Barentsburg aims to move from dirty coal to become gateway for Russia’s Arctic tourism – by Thomas Nilsen (The Barents Observer – September 3, 2018)

For visitors, the Russian town on Norway’s Svalbard archipelago combines the contrasts of pristine Arctic beauty and Soviet style industry. Nowadays, however, Barentsburg is reshaping its business-focus to become a modern Russian hub for explorer travellers.

Walking the wooden, steep stairway from the port to new hotel is a ten minutes tour-de-divergence. If you look north, the midnight sunset colours the fjord and the glacier in the horizon in Arctic bright orange. Look south, and the far-away glacier is partly hidden by smoke stacks polluting the horizon with the same blackish colour as the coal piles covering the permafrost.

In times of climate changes, the view couldn’t be more contradictory; a coalmine with a smoky coal power plant in front of a melting glacier. In recent years, the Arctic, and especially Svalbard, has warmed twice as much as the rest of the planet. Presumably owing to warming, most of the glacier retreat rates on Svalbard have increased several folds in recent decades. That includes the Grønfjord glacier just south of Barentsburg.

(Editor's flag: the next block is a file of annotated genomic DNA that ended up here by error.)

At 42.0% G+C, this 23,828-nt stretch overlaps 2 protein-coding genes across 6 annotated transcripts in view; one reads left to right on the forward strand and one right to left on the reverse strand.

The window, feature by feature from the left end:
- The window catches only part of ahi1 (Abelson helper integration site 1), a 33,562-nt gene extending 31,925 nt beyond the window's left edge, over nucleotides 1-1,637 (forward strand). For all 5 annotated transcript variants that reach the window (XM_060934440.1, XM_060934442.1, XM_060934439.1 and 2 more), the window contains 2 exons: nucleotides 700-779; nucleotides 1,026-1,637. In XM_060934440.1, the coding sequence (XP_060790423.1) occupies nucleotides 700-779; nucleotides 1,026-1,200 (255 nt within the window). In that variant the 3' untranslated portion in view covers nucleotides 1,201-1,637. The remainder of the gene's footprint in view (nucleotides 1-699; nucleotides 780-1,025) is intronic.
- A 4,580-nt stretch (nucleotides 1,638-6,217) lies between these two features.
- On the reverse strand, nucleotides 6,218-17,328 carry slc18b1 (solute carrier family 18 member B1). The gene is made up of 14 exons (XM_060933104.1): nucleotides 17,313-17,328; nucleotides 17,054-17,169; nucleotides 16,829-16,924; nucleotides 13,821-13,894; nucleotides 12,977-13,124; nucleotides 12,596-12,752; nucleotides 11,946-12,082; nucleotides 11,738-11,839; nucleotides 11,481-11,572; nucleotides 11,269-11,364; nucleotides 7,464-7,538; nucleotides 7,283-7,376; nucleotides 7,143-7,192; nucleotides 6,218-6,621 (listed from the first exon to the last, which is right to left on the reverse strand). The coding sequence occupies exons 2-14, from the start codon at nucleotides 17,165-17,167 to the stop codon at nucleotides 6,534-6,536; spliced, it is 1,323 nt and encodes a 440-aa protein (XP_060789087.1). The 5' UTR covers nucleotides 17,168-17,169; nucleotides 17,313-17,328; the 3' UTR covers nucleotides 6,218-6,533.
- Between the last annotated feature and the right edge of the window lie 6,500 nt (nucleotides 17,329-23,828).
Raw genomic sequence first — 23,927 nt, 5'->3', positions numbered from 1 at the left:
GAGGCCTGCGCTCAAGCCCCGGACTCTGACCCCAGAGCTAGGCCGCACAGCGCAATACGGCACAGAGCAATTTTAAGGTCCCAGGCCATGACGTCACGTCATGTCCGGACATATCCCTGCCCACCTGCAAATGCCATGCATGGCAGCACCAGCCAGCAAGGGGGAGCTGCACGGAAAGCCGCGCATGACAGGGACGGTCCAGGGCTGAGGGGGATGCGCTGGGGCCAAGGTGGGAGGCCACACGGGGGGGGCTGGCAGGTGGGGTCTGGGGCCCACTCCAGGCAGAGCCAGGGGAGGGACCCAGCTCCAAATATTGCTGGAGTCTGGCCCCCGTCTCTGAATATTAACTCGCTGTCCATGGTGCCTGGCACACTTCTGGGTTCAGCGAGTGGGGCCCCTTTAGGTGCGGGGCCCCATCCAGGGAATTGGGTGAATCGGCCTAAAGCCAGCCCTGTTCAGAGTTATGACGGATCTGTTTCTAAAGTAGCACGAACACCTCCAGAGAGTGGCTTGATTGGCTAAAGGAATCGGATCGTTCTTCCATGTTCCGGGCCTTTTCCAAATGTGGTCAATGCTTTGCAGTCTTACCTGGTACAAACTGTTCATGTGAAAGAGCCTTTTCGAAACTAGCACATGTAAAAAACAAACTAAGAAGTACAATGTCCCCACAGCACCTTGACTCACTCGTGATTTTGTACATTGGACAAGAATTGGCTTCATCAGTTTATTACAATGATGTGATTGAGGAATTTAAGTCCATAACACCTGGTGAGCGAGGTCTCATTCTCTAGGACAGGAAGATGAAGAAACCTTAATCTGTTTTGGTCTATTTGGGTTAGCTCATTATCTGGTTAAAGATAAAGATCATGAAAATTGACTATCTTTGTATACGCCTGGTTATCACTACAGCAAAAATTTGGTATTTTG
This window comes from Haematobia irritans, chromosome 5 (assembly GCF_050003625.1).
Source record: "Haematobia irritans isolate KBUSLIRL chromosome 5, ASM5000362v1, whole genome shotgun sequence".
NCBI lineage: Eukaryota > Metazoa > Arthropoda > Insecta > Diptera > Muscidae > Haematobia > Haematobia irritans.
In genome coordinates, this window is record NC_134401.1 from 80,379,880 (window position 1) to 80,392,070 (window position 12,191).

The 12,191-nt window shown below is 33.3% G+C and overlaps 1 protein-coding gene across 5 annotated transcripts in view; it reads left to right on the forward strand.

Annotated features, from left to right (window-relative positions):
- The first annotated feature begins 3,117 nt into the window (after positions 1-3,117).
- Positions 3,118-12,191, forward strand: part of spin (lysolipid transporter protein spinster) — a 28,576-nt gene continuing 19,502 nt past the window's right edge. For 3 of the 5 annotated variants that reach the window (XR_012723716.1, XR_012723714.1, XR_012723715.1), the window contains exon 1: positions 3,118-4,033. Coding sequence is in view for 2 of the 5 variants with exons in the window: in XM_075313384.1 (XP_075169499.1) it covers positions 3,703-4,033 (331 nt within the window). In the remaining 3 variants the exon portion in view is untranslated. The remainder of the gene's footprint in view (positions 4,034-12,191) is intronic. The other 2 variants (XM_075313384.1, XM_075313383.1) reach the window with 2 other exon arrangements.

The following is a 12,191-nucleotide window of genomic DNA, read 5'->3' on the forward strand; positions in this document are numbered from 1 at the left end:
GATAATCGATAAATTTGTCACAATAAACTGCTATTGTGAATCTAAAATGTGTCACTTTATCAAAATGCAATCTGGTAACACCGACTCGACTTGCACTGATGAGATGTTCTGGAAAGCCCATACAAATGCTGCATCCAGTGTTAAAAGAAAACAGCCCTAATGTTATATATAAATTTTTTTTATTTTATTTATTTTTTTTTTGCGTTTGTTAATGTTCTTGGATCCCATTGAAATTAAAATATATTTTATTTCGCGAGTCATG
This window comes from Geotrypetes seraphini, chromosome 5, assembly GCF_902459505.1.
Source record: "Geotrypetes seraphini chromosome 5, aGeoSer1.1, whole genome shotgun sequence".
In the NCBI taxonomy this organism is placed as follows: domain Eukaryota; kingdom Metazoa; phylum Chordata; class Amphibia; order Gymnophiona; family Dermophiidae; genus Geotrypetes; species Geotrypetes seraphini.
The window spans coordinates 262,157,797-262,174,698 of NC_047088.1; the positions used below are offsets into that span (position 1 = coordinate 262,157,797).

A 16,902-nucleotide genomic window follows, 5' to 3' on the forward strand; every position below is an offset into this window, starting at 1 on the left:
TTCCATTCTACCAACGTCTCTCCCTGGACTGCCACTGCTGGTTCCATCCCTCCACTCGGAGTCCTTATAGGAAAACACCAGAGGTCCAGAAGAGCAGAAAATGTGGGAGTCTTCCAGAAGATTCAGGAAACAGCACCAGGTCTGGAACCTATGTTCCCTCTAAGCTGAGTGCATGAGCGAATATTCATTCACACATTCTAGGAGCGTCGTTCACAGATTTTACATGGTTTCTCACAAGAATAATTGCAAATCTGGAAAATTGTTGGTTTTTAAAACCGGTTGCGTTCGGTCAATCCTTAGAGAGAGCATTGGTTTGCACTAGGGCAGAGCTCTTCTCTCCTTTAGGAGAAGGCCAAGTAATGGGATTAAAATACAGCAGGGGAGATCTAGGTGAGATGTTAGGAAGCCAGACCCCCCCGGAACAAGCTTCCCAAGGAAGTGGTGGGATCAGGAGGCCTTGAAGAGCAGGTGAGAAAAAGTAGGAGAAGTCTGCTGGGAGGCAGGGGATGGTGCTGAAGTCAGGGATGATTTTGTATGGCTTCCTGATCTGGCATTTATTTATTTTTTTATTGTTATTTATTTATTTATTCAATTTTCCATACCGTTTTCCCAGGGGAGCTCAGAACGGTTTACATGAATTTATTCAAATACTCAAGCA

Barentsburg is the only remaining Russian permanent settlement on Spitsbergen, the largest island on the archipelago. Svalbard is under full Norwegian sovereignty, but according to a 1925 treaty, all signatory countries are granted non-discriminatory rights to fishing, hunting and exploring mineral resources. For Russia, that means coal mining.

The Svalbard Treaty says no military bases should be established, but still, the cold coasts here on the northern edge of the Barents Sea are of huge geopolitical importance. Both during the Cold War, and nowadays with increased militarization of the Arctic, Svalbard plays a potentially important role in case of conflict. The one controlling Svalbard is likely to control voyages in the Barents Sea, the main route for Russia’s nuclear submarines and surface warships based on the Kola Peninsula.

Being present with activity at Svalbard is key for both Moscow and Oslo. For Norway, whose coal mining activity in Svea is being shut down, science and tourism have risen as two new pillars to maintain Longyearbyen settlement with a population of more than 2,000 people.

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